Tag Archives: Gisbertus Voetius

Ten Things I Learned from Reformed Scholasticism (2)


In the first part (see here), I began to make the case that Reformed scholasticism should not be dismissed out of hand.  In recent years, there has been a renewed appreciation for this method and the theology which it produced.  Last time, I mentioned five things where I’ve personally appreciated Reformed scholasticism:

  1. The Best Theology Begins with Sound Exegesis
  2. History Matters
  3. System Matters
  4. Asking Good Questions
  5. Using Precise Definitions

Today I’ll conclude with the last five things:

6. Making Distinctions

Distinguishing between different doctrines and their elements is a key marker of faithful theology.  Scripture teaches us to distinguish.  Moreover, the Christian Church has long recognized that he who would teach well must distinguish well.  Reformed scholasticism excelled at the science of theological distinctions.  Reformed scholastic theologians made good distinctions at the broadest levels.  For example, Ursinus wrote in his commentary on the Heidelberg Catechism, “The doctrine of the church consists of two parts: the Law, and the Gospel; in which we have comprehended the sum and substance of the sacred Scriptures.”  But they also made far finer distinctions.  Benedict Pictet, for instance, wrote about the ways in which ought to think of God’s love.  God’s love can be distinguished into the love amongst the persons of the Trinity (ad intra), and then his love towards creatures (ad extra).  With regard to his love for his creatures, that is further distinguished:  “1) God’s universal love for all things, 2) God’s love for all human beings, both elect and reprobate, and 3) God’s special love for his people.” (Mark Jones, Antinomianism, 83).  Backed up by scriptural teaching, such distinctions can be quite useful for clear and unmuddled theology.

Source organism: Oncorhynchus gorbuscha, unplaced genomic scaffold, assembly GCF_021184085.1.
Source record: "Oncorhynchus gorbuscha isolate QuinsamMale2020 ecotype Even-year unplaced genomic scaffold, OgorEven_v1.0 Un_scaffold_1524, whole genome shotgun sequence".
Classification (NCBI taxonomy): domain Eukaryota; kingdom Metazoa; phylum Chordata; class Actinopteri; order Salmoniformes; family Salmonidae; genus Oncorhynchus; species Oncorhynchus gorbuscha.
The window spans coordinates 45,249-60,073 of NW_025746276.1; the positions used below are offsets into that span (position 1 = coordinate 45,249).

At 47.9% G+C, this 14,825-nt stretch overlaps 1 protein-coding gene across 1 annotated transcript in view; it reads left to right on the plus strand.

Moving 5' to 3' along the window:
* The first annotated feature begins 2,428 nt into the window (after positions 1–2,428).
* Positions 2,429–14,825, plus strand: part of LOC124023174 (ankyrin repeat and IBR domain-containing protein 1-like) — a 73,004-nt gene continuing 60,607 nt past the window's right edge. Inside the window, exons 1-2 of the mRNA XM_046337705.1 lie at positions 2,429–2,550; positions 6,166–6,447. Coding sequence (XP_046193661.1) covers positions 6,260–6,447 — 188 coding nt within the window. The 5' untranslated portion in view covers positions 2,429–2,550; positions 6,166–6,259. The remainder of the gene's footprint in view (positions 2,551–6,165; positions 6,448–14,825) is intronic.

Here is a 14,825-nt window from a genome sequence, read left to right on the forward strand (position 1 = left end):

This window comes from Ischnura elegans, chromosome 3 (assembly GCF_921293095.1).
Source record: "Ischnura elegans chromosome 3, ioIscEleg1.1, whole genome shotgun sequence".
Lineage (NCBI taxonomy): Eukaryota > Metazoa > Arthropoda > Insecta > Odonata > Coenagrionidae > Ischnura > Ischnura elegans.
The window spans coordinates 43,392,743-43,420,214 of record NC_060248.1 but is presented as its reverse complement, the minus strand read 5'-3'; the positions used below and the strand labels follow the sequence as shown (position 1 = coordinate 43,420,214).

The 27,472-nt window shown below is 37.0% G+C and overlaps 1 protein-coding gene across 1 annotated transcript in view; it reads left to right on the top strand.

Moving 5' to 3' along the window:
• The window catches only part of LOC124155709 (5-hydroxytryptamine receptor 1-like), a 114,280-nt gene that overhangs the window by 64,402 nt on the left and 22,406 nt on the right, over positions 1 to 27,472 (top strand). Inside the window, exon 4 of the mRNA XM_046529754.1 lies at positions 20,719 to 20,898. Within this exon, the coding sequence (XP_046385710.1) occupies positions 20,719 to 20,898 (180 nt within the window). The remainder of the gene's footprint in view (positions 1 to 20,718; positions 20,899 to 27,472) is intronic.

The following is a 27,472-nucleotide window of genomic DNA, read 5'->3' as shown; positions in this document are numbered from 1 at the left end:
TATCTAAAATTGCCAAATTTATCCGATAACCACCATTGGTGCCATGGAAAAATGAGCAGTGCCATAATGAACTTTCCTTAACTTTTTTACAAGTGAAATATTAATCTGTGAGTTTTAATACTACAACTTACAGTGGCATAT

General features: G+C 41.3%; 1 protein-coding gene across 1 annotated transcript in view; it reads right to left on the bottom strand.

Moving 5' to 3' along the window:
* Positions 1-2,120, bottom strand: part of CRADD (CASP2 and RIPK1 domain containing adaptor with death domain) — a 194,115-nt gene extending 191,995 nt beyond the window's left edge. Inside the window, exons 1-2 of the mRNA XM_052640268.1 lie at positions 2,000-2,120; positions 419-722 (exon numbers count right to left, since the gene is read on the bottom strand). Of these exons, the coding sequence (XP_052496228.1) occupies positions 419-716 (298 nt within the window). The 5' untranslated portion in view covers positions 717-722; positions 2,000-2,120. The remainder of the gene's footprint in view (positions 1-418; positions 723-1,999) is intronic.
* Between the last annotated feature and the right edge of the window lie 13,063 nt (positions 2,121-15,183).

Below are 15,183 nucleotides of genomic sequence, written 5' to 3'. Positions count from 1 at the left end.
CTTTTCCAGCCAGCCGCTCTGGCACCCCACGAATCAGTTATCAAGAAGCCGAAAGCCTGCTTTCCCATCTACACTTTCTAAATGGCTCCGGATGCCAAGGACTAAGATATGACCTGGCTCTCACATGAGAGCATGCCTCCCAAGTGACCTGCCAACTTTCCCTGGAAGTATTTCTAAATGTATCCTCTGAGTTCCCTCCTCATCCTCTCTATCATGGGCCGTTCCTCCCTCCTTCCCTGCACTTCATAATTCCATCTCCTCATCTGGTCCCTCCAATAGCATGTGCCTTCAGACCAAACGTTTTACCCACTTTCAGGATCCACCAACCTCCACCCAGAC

7. The Value of Logic and Analytical Rigour

Good theologians use logic to advance the truth claims of God’s Word.  Our Reformed confessions do the same.  However, we find this tool used most effectively by Reformed scholastics.  A classic example is found with John Owen’s argument regarding the intent of Christ’s atonement.  Using a powerful syllogism informed by biblical exegesis, Owen made an airtight case for definite atonement, i.e. the biblical position that Christ died only for the elect.  Closely related to the use of logic is rigorous analysis.  Reformed scholastics understood how to get at every angle of a particular topic.  In his Syntagma, Amandus Polanus illustrated this when he discussed the doctrine of creation.  Using the biblical data, he discussed the efficient, material and formal causes of creation, as well as the purpose and effects of creation.  At the end of the discussion, you get the impression that every conceivable aspect has been covered thoroughly.

8. The Need for Polemical Engagement

As in our day, Reformed scholastics encountered challenges to the faith.  Roman Catholics, Anabaptists, Socinians, Arminians (Remonstrants), and others needed to be addressed.  It was not enough simply to make positive statements of the faith – errors also needed to be soundly addressed.  Therefore, in most scholastic works, you will find polemical engagement to varying degrees.  Many works from this period are exclusively devoted to polemics.  For instance, Samuel Maresius took up his pen against Isaac La Peyrère and his arguments for pre-Adamites.  Francis Turretin’s Institutes of Elenctic Theology was written with the idea that theology is best learned in the context of polemics – “Elenctic” in the title is derived from a Greek word which means “reprove or correct.”  The Reformed scholastics were not afraid to not only defend the faith, but also go on the offensive for it.  Many in our tender age might learn something from them!